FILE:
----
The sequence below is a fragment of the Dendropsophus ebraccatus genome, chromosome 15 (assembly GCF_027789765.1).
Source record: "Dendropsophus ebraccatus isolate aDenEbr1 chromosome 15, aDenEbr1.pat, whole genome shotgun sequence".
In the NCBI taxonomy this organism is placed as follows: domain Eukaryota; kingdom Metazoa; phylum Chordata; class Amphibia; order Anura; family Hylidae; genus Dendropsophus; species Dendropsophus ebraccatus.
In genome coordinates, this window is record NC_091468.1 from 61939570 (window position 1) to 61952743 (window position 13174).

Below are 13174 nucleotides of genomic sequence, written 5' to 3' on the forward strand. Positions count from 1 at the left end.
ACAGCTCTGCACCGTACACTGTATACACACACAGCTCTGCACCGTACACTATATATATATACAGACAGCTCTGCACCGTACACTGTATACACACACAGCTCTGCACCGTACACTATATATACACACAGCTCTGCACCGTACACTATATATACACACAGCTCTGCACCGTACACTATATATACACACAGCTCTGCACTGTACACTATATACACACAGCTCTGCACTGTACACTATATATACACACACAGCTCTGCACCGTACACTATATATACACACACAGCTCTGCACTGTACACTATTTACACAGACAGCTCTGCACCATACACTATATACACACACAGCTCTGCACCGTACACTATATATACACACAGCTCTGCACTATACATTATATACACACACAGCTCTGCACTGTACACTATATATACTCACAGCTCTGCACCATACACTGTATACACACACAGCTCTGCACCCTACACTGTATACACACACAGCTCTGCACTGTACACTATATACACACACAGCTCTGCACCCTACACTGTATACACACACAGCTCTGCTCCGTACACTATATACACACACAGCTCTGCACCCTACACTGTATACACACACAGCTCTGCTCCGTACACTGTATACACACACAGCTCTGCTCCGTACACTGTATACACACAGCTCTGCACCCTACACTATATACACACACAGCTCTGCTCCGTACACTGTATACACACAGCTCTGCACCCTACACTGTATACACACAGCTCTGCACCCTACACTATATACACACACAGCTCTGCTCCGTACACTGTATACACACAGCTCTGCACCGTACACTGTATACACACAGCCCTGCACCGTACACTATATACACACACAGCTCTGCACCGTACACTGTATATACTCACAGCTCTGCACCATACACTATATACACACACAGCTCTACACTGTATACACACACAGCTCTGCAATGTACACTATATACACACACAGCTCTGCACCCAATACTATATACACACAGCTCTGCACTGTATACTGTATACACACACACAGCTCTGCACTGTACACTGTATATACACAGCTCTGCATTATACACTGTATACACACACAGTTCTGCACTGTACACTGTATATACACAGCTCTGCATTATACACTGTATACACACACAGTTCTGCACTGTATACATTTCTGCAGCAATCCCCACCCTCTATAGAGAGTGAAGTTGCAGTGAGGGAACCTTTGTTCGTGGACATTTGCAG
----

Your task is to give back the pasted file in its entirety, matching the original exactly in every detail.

The sequence below is a fragment of the Dendropsophus ebraccatus genome, chromosome 15 (assembly GCF_027789765.1).
Source record: "Dendropsophus ebraccatus isolate aDenEbr1 chromosome 15, aDenEbr1.pat, whole genome shotgun sequence".
In the NCBI taxonomy this organism is placed as follows: domain Eukaryota; kingdom Metazoa; phylum Chordata; class Amphibia; order Anura; family Hylidae; genus Dendropsophus; species Dendropsophus ebraccatus.
In genome coordinates, this window is record NC_091468.1 from 61939570 (window position 1) to 61952743 (window position 13174).

Below are 13174 nucleotides of genomic sequence, written 5' to 3' on the forward strand. Positions count from 1 at the left end.
ACAGCTCTGCACCGTACACTGTATACACACACAGCTCTGCACCGTACACTATATATATATACAGACAGCTCTGCACCGTACACTGTATACACACACAGCTCTGCACCGTACACTATATATACACACAGCTCTGCACCGTACACTATATATACACACAGCTCTGCACCGTACACTATATATACACACAGCTCTGCACTGTACACTATATACACACAGCTCTGCACTGTACACTATATATACACACACAGCTCTGCACCGTACACTATATATACACACACAGCTCTGCACTGTACACTATTTACACAGACAGCTCTGCACCATACACTATATACACACACAGCTCTGCACCGTACACTATATATACACACAGCTCTGCACTATACATTATATACACACACAGCTCTGCACTGTACACTATATATACTCACAGCTCTGCACCATACACTGTATACACACACAGCTCTGCACCCTACACTGTATACACACACAGCTCTGCACTGTACACTATATACACACACAGCTCTGCACCCTACACTGTATACACACACAGCTCTGCTCCGTACACTATATACACACACAGCTCTGCACCCTACACTGTATACACACACAGCTCTGCTCCGTACACTGTATACACACACAGCTCTGCTCCGTACACTGTATACACACAGCTCTGCACCCTACACTATATACACACACAGCTCTGCTCCGTACACTGTATACACACAGCTCTGCACCCTACACTGTATACACACAGCTCTGCACCCTACACTATATACACACACAGCTCTGCTCCGTACACTGTATACACACAGCTCTGCACCGTACACTGTATACACACAGCCCTGCACCGTACACTATATACACACACAGCTCTGCACCGTACACTGTATATACTCACAGCTCTGCACCATACACTATATACACACACAGCTCTACACTGTATACACACACAGCTCTGCAATGTACACTATATACACACACAGCTCTGCACCCAATACTATATACACACAGCTCTGCACTGTATACTGTATACACACACACAGCTCTGCACTGTACACTGTATATACACAGCTCTGCATTATACACTGTATACACACACAGTTCTGCACTGTACACTGTATATACACAGCTCTGCATTATACACTGTATACACACACAGTTCTGCACTGTATACATTTCTGCAGCAATCCCCACCCTCTATAGAGAGTGAAGTTGCAGTGAGGGAACCTTTGTTCGTGGACATTTGCAG